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Downland
A downland is an area of open chalk hills. This term is especially used to describe the chalk countryside in southern England
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Box Hill, England
Box Hill is a summit of the North Downs in Surrey, approximately 30 km (19 mi) south-west of London. The hill takes its name from the ancient box woodland found on the steepest west-facing chalk slopes overlooking the River Mole. The western part of the hill is owned and managed by the National Trust, whilst the village of Box Hill lies on higher ground to the east. The highest point is Betchworth Clumps at 224 m (735 ft) above OD, although the Salomons Memorial (at 172 metres) overlooking the town of Dorking is the most popular viewpoint. Box Hill lies within the Surrey Hills Area of Outstanding Natural Beauty and forms part of the Mole Gap to Reigate Escarpment Site of Special Scientific Interest
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Uffington White Horse
The Uffington White Horse is a highly stylised prehistoric hill figure, 110 m (360 ft) long, formed from deep trenches filled with crushed white chalk. The figure is situated on the upper slopes of White Horse Hill in the English civil parish of Uffington (in the ceremonial county of Oxfordshire and historic county of Berkshire), some 8 km (5 mi) south of the town of Faringdon and a similar distance west of the town of Wantage; or 2.5 km (1.6 mi) south of Uffington. The hill forms a part of the scarp of the Berkshire Downs and overlooks the Vale of White Horse to the north. The best views of the figure are obtained from the air, or from directly across the Vale, particularly around the villages of Great Coxwell, Longcot and Fernham
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Calcium Carbonate
Calcium carbonate is a chemical compound with the formula CaCO3. It is a common substance found in rocks as the minerals calcite and aragonite (most notably as limestone, which contains both of those minerals) and is the main component of pearls and the shells of marine organisms, snails, and eggs. Calcium carbonate is the active ingredient in agricultural lime and is created when calcium ions in hard water react with carbonate ions to create limescale
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Habitat (ecology)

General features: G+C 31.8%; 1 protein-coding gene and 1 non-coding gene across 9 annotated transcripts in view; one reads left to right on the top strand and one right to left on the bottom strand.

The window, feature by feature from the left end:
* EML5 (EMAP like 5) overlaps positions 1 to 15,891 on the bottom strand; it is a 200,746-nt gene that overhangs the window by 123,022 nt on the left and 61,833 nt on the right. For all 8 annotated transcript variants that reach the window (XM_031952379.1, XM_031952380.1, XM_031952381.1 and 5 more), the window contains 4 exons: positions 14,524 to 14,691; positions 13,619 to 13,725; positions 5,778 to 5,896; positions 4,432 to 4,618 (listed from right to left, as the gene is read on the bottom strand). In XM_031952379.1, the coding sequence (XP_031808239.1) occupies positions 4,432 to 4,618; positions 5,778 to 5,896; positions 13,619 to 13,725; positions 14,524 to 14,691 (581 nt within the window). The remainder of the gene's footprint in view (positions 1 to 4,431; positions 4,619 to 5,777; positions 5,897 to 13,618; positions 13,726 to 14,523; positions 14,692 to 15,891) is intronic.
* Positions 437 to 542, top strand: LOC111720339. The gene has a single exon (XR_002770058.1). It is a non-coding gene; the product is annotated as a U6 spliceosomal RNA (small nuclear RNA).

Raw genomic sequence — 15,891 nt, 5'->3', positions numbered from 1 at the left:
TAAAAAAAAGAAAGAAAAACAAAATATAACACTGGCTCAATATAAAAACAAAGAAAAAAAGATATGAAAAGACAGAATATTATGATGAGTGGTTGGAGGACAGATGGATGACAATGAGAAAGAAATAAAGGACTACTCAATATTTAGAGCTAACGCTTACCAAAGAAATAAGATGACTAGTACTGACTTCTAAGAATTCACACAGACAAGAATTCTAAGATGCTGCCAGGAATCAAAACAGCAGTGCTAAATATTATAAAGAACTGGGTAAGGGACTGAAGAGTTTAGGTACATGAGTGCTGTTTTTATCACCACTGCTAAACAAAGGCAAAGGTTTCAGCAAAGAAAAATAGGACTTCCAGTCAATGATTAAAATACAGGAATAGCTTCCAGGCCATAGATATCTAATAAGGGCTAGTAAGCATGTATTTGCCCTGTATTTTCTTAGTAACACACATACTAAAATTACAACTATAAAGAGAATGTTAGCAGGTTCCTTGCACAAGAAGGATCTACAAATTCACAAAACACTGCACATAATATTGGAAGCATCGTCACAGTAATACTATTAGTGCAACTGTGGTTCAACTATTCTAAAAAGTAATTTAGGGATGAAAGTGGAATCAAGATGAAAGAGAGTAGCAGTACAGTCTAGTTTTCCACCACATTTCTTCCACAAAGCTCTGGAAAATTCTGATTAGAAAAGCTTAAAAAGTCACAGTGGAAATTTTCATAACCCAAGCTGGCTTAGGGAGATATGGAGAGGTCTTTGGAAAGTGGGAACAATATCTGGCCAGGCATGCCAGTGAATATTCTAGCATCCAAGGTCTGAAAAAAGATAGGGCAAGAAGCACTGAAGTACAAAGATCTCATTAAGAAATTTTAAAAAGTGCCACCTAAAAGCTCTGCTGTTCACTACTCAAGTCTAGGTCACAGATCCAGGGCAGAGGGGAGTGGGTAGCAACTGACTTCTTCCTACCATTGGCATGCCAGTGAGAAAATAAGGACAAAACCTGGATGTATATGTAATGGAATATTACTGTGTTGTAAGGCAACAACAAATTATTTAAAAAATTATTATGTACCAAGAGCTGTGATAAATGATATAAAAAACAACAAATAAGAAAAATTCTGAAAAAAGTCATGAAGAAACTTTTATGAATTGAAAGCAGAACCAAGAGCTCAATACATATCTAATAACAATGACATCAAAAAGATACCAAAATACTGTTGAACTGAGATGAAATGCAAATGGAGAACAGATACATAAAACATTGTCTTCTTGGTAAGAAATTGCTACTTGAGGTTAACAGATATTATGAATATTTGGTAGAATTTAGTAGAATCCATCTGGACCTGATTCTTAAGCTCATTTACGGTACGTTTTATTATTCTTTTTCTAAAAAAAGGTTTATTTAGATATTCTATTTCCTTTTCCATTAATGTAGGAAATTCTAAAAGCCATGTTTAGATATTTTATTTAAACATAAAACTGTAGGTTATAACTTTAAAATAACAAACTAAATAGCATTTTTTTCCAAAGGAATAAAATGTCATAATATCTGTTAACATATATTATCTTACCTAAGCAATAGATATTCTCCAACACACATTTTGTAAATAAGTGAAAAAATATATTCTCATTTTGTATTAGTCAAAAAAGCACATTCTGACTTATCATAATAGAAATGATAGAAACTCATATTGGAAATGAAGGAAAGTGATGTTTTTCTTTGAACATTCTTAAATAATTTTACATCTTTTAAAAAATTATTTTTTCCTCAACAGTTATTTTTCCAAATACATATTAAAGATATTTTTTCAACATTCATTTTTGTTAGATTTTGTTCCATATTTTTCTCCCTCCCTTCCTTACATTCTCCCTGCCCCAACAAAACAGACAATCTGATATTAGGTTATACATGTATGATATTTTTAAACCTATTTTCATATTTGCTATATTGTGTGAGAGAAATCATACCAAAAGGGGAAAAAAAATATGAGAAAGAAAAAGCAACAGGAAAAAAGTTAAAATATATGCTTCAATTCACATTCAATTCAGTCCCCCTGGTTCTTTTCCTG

In ecology, a habitat is the kind of natural environment in which a particular organism species lives. It is characterized by both physical and biological features. A species' habitat is those places where it can find food, shelter, protection and mates for reproduction. The physical factors are for example soil, moisture, range of temperature, and light intensity as well as biotic factors such as the availability of food and the presence or absence of predators. Every organism has certain habitat needs for the conditions in which it will thrive, but some are tolerant of wide variations while others are very specific in their requirements
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Livestock
Livestock are domesticated animals raised in an agricultural setting to produce labor and commodities such as meat, eggs, milk, fur, leather, and wool. The term is sometimes used to refer solely to those that are bred for consumption, while other times it refers only to farmed ruminants, such as cattle and goats. In recent years, some organizations have also raised livestock to promote the survival of rare breeds. The breeding, maintenance, and slaughter of these animals, known as animal husbandry, is a component of modern agriculture that has been practiced in many cultures since humanity's transition to farming from hunter-gatherer lifestyles. Animal husbandry practices have varied widely across cultures and time periods. Originally, livestock were not confined by fences or enclosures, but these practices have largely shifted to intensive animal farming, sometimes referred to as "factory farming"